Obstructive sleep apnoea can also occur in children, in whom it presents with specific manifestations. Children differ from adults on account of developmental peculiarities in the anatomy and function of the upper airway and of the neurophysiology of sleep. Paediatric OSA is a distinct entity with significant differences in aetiology, clinical presentation and treatment. The clinical manifestations and physical, cognitive and developmental outcomes of OSA in children are different compared to adults.2 Thus, the American Academy of Sleep Medicine differentiates between these two entities and includes them as separate categories in its classification of sleep disorders.8

The Consensus Document on Obstructive Sleep Apnoea in Children was published in 2011.9 It defines paediatric OSA as a disorder of breathing during sleep characterised by prolonged partial upper airway obstruction and/or intermittent complete obstruction that disrupts normal ventilation during sleep and normal sleep patterns. It presents with symptoms such as snoring, sleep disturbances and/or behavioural or learning problems.10 Severe cases may cause faltering weight, neurocognitive impairment and cor pulmonale. Several risk factors for OSA have been identified,11 the most frequent of which is adenotonsillar hypertrophy, followed by obesity, which has been emerging as an aetiological factor in children in recent years. Other factors include craniofacial anomalies, neurologic diseases such as cerebral palsy, neuromuscular disorders and gastroesophageal reflux.9

The prevalence of OSA in children is high. It affects 2–4% of children aged 2–6 years,10 and its incidence peaks between 2 and 5 years. It is most commonly found in preschool- and school-age children, but it may also manifest in the first months of life. There are no differences in prevalence between the sexes.2 Obstructive sleep apnoea is a child health priority due to its high prevalence, because it often appears in association with different chronic diseases, is associated with less favourable outcomes of these comorbidities, and has a negative impact on the quality of life of children and their caregivers.9

Our unit has been performing sleep studies in children since 1999. The number of these studies has been increasing in recent years. Patients are mainly referred due to clinical suspicion of OSA or for preoperative evaluation of patients eligible for adenotonsillectomy. The primary objective of our study was to determine the clinical and polysomnographic features of OSA in children aged less than 14 years in our region, and the secondary objective was to find the treatments used most frequently and their outcomes in terms of clinical manifestations and weight.

Patients and methods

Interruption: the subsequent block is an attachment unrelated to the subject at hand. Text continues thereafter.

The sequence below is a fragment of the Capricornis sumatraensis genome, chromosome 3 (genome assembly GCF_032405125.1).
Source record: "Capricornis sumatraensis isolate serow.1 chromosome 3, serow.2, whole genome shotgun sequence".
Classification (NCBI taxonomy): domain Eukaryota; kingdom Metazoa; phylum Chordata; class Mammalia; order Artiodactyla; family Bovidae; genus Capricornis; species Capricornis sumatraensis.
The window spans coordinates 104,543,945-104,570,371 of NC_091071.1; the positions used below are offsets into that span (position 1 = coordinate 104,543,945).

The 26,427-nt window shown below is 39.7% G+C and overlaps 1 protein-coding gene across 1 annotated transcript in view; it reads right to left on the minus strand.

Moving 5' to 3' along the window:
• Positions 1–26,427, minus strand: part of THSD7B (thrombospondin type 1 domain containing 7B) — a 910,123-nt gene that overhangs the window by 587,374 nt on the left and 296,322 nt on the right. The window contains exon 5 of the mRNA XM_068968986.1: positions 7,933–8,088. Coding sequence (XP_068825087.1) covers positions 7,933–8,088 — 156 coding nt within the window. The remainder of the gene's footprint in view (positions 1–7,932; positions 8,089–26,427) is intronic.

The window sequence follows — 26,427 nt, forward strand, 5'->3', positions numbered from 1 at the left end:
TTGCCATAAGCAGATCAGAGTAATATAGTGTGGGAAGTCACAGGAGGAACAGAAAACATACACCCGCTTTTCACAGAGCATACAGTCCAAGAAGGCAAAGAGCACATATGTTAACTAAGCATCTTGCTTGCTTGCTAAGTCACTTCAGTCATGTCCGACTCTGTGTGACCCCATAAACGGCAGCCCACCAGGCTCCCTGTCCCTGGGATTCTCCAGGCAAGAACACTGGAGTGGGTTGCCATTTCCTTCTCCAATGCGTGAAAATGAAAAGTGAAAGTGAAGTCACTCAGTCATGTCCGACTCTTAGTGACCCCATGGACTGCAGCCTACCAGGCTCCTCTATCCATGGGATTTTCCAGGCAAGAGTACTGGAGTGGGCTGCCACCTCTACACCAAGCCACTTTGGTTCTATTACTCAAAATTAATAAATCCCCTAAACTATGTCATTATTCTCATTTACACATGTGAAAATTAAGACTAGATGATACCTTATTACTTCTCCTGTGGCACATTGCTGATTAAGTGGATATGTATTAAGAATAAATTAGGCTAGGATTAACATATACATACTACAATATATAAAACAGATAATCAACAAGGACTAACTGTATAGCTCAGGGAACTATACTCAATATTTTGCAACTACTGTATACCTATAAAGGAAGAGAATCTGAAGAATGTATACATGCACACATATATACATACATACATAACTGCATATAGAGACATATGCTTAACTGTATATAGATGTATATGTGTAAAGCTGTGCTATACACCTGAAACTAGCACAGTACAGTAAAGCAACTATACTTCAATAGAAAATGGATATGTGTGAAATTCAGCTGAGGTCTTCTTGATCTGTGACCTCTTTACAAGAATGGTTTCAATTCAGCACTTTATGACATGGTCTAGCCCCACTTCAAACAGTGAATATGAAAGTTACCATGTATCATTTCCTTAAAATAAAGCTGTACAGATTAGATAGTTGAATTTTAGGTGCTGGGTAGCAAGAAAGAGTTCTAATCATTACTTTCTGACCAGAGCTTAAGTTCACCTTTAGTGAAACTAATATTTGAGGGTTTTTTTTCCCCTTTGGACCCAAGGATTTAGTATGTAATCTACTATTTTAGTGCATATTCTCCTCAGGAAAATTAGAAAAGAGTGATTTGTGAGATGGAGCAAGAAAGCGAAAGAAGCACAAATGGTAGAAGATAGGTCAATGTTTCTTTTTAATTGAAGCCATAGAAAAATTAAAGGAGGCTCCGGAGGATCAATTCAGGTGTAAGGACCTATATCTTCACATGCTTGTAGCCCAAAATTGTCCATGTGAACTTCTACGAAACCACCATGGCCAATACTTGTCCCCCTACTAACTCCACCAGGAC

We conducted a retrospective descriptive study, including 234 consecutive sleep studies performed in children aged less than 14 years between October 1999 and August 2012 in the Sleep Unit of the Department of Pulmonology of the Complejo Hospitalario Universitario de Albacete.

We collected data on the following variables: sex, age, indication for sleep study, comorbidities, clinical presentation, weight, height, BMI, type of sleep study, polysomnographic/polygraphic variables, diagnosis, severity, treatment and clinical and weight outcomes.

We retrieved the data by actively searching the hospital records of each patient included in the study. The presence or absence of snoring, apnoea and EDS had been documented in every case.

We considered that the patient had comorbidities and/or adenotonsillar hypertrophy when such conditions were entered in the hospital records by a paediatrician or otorhinolaryngology specialist.

We defined obesity as a BMI at or above the 95th percentile (95P) and overweight as a BMI above the 85th percentile (85P) and below the 95P.12,13

Polysomnography (PSG) and respiratory polygraphy (RP) were always performed in our unit, and their results were analysed and interpreted by the same pulmonologist. The chief of the unit decided which type of test should be applied based on available resources and the current indications at the time of the study.

The polysomnographic/polygraphic variables included: apnoea–hypopnoea index (AHI)/respiratory disturbance index (RDI); baseline, average and lowest SatO2; percentage of total sleep time spent with SatO2<90% (T90); oxygen desaturation index of 3% or lower per hour of sleep/recording; percentage of sleep time/recording in the supine position; percentage of respiratory events in the supine position.

In its Consensus Document on OSA, the Grupo Español de Sueño (Spanish Group on Sleep) established an AHI of 1–3 as the limit of normal.2 Thus, an AHI/RDI of less than 3 was not considered abnormal. When it came to severity, OSA was classified as mild if the AHI/RDI was less than 5, moderate if it was between 5 and 10, and severe if it was greater than 10.9

Patients were treated in adherence with current indications and recommendations, in the otorhinolaryngology department if they presented with adenotonsillar hypertrophy, and otherwise in the paediatrics and/or pulmonology department.